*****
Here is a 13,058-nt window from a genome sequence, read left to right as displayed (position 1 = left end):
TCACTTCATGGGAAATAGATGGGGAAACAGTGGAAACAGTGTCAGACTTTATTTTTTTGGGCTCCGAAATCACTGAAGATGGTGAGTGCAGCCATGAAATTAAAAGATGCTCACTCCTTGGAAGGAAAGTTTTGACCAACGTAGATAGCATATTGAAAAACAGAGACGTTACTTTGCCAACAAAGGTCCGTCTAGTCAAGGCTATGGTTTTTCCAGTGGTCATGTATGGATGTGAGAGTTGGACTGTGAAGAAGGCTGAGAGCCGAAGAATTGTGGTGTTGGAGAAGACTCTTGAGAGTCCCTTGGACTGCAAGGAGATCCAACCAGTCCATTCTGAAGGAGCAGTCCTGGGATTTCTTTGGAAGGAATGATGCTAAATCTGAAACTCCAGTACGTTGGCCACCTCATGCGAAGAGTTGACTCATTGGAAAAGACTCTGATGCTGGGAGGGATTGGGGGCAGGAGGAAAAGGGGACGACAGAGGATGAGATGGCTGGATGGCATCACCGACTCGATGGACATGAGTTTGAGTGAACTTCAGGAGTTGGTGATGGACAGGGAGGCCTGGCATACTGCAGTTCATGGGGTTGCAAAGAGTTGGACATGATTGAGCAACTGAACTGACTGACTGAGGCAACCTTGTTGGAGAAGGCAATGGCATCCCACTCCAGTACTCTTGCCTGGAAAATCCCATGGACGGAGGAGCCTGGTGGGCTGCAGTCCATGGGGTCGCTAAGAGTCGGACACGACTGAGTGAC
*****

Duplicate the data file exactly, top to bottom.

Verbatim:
Here is a 13,058-nt window from a genome sequence, read left to right as displayed (position 1 = left end):
TCACTTCATGGGAAATAGATGGGGAAACAGTGGAAACAGTGTCAGACTTTATTTTTTTGGGCTCCGAAATCACTGAAGATGGTGAGTGCAGCCATGAAATTAAAAGATGCTCACTCCTTGGAAGGAAAGTTTTGACCAACGTAGATAGCATATTGAAAAACAGAGACGTTACTTTGCCAACAAAGGTCCGTCTAGTCAAGGCTATGGTTTTTCCAGTGGTCATGTATGGATGTGAGAGTTGGACTGTGAAGAAGGCTGAGAGCCGAAGAATTGTGGTGTTGGAGAAGACTCTTGAGAGTCCCTTGGACTGCAAGGAGATCCAACCAGTCCATTCTGAAGGAGCAGTCCTGGGATTTCTTTGGAAGGAATGATGCTAAATCTGAAACTCCAGTACGTTGGCCACCTCATGCGAAGAGTTGACTCATTGGAAAAGACTCTGATGCTGGGAGGGATTGGGGGCAGGAGGAAAAGGGGACGACAGAGGATGAGATGGCTGGATGGCATCACCGACTCGATGGACATGAGTTTGAGTGAACTTCAGGAGTTGGTGATGGACAGGGAGGCCTGGCATACTGCAGTTCATGGGGTTGCAAAGAGTTGGACATGATTGAGCAACTGAACTGACTGACTGAGGCAACCTTGTTGGAGAAGGCAATGGCATCCCACTCCAGTACTCTTGCCTGGAAAATCCCATGGACGGAGGAGCCTGGTGGGCTGCAGTCCATGGGGTCGCTAAGAGTCGGACACGACTGAGTGAC